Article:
LIHU’E – Kaua’i County’s water system can meet the demands of the island, but some areas will not receive full service due to lack of water sources, storage and transmission facilities, said deputy water manager Ed Tschupp.
But the water department will check into all options that can strengthen the system and provide full service to as many communities as possible, Tschupp said.
Tschupp spoke about the condition of the water system in relationship to meetings the water department plans to hold in October or November to discuss Water Plan 2020.
The plan is the department’s long-range strategy to deliver safe, sufficient and affordable drinking water to more than 18,000 customers islandwide.
The infrastructure, water sources and funding issues related to the island’s drinking water system for the next 20 years are subjects of the plan.
In response to the need to strengthen the system, Tschupp said the water department has $14.1 million for new water projects and major rehabilitation work.
Of that amount, $7.4 million is for new projects, and $6.7 million is allotted for large-scale maintenance and capital rehabilitation program, Tschupp said.
Some of the $6. 7 million will be used in populated areas: ?
Replacement of a major waterline that runs in front of the Coco Palms in Wailua at a cost of $1.2 million. The design work for the project is near completion.
• Construction and rehabilitation of a major water system toward Halfway Bridge outside of Lihu’e at a cost of $1.6 million.
• Replacement of a pipeline along the Lawa’i Beach Road in Po’ipu, a popular visitor destination, at a cost of $500,000.
These projects and others mark the first attempt by the water department to implement a major maintenance program in nearly 20 years, county water officials have said.
The water system – parts of which date back to the 1930s – hasn’t had a major overhaul since the 1980s after a large-scale maintenance program was dropped by the water department in favor of drilling more water wells and installating water pipes, officials said.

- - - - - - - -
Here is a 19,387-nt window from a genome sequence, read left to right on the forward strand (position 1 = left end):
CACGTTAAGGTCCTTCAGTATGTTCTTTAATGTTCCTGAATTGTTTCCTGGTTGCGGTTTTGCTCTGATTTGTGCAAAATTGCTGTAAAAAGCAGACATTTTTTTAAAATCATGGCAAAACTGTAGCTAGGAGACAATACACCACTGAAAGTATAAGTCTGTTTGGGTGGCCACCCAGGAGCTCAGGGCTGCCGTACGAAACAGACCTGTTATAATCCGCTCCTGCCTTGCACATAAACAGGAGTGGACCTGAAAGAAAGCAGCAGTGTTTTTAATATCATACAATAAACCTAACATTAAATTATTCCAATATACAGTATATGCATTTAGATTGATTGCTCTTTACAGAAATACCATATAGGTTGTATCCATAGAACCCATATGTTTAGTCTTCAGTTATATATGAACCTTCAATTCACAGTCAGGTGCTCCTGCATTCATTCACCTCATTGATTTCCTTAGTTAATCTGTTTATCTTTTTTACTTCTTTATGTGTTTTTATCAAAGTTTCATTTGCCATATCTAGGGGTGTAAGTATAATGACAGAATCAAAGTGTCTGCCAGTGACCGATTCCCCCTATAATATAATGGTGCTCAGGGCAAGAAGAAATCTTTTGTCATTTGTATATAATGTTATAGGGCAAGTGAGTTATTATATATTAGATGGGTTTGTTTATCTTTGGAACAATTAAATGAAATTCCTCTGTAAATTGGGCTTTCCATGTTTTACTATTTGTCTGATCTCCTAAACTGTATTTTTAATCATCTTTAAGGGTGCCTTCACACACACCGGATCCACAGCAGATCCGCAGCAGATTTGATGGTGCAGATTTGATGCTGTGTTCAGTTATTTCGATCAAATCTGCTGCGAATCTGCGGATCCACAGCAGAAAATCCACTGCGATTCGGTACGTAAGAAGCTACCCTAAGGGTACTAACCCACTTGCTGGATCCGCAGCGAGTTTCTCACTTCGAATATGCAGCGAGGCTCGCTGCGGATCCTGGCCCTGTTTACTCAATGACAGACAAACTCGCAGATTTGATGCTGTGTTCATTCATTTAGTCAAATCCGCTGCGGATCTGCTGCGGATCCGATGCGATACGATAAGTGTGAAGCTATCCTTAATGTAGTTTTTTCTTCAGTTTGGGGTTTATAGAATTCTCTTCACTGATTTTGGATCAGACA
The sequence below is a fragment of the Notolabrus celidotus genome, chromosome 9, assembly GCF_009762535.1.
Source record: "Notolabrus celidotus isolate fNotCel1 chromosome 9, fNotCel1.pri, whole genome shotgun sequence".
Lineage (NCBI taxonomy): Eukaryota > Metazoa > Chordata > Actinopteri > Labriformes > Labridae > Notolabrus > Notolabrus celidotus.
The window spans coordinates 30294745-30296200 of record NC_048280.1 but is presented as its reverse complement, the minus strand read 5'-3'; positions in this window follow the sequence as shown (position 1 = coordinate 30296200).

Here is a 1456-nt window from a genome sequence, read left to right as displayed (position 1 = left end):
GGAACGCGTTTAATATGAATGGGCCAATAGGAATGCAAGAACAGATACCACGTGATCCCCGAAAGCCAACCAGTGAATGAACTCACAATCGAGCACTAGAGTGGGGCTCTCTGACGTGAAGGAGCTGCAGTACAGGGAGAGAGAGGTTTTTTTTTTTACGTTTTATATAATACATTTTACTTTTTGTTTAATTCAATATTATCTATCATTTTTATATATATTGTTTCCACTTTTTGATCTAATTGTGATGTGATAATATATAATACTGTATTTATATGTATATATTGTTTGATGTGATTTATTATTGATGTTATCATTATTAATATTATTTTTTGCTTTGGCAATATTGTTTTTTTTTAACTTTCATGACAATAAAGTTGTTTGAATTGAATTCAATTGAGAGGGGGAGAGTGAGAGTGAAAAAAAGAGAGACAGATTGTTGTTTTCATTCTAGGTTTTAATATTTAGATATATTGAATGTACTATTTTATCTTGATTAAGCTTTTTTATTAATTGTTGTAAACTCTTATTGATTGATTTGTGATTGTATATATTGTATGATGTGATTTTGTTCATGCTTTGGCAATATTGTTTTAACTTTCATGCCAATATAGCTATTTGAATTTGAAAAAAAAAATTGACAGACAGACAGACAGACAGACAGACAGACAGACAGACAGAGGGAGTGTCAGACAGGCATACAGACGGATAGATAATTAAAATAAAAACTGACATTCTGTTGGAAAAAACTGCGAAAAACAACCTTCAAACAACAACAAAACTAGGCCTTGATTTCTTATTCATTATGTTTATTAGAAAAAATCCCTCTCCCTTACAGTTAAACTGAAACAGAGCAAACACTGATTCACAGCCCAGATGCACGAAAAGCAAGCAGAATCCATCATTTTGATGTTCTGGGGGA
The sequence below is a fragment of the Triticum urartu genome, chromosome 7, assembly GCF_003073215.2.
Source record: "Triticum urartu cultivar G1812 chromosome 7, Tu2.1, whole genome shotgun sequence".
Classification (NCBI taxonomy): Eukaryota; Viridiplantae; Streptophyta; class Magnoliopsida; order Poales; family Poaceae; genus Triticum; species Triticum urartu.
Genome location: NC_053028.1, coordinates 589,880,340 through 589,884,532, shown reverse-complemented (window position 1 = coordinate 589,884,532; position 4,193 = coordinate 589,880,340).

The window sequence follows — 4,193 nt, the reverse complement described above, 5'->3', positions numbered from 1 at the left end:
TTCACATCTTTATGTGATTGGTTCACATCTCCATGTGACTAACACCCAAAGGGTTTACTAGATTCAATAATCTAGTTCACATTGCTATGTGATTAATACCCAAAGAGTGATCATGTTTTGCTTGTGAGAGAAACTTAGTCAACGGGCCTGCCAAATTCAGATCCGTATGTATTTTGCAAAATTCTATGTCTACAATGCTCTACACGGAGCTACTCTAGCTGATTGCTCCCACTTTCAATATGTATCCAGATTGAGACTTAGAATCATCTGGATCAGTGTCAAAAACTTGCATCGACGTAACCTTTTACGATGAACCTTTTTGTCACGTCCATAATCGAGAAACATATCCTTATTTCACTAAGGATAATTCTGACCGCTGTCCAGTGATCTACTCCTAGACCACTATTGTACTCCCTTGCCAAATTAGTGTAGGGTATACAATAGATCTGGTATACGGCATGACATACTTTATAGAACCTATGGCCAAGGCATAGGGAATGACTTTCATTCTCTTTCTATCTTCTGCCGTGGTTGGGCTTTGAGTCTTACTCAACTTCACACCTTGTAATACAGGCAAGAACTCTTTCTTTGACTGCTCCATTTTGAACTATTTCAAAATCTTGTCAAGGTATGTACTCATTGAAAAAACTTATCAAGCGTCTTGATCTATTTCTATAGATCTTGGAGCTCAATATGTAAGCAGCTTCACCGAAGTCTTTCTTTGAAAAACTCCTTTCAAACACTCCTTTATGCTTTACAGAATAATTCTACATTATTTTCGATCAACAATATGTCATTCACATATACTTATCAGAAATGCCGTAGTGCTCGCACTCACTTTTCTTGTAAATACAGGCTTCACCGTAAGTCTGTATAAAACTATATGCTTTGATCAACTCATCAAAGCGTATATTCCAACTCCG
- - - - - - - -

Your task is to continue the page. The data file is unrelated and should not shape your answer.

At the time, the department’s priority was to develop more water sources to accommodate fast-spreadng development, officials said.
Tschupp said that while it would be ideal to connect 13 separate water systems on the island, it isn’t being considered now due to the cost.
The water plan will address other issues as well, including: ?
Assessing facility improvement and replacement needs for the water systems.
• Determining the priorities of projects.
• Creating a list of both capital improvement and capital rehabilitation projects and cost.
• Preparing a financial plan.
• Determining whether fees need to be increased.
• Addressing a way to balance urban and rural water needs and rates. “We are seeking to balance off funding for the capital needs to maintain affordable and predictable rates,” Tschupp said.
• Determining how and when to expand services.
• Exploring new water sources.
A draft plan will be completed and circulated for public review at the end of this year. After revisions are made, the board of water supply will adopt the plan.
The first set of public meetings on the plan were held in June. The third round of meetings has not been scheduled, Tschupp said.
The water system consists of 48 underground wells, 43 storage tanks and nearly 400 miles of pipes, and serves more than 17,000 customers from Ha’ena to Kekaha.
The water department receives no funding from the county and operates on a projected budget this fiscal year of $10.4 million, Tschupp said.
A portion of the operating funds are used for emergencies, including the recent shutdown of water in Kalaheo after two electric water pumps for a well malfunctioned. Water service was fully restored to the community after the water department received an electric pump loaned by the Maui Water Department.
Staff writer Lester Chang can be reached at 245-3681 (ext.225) and email@example.com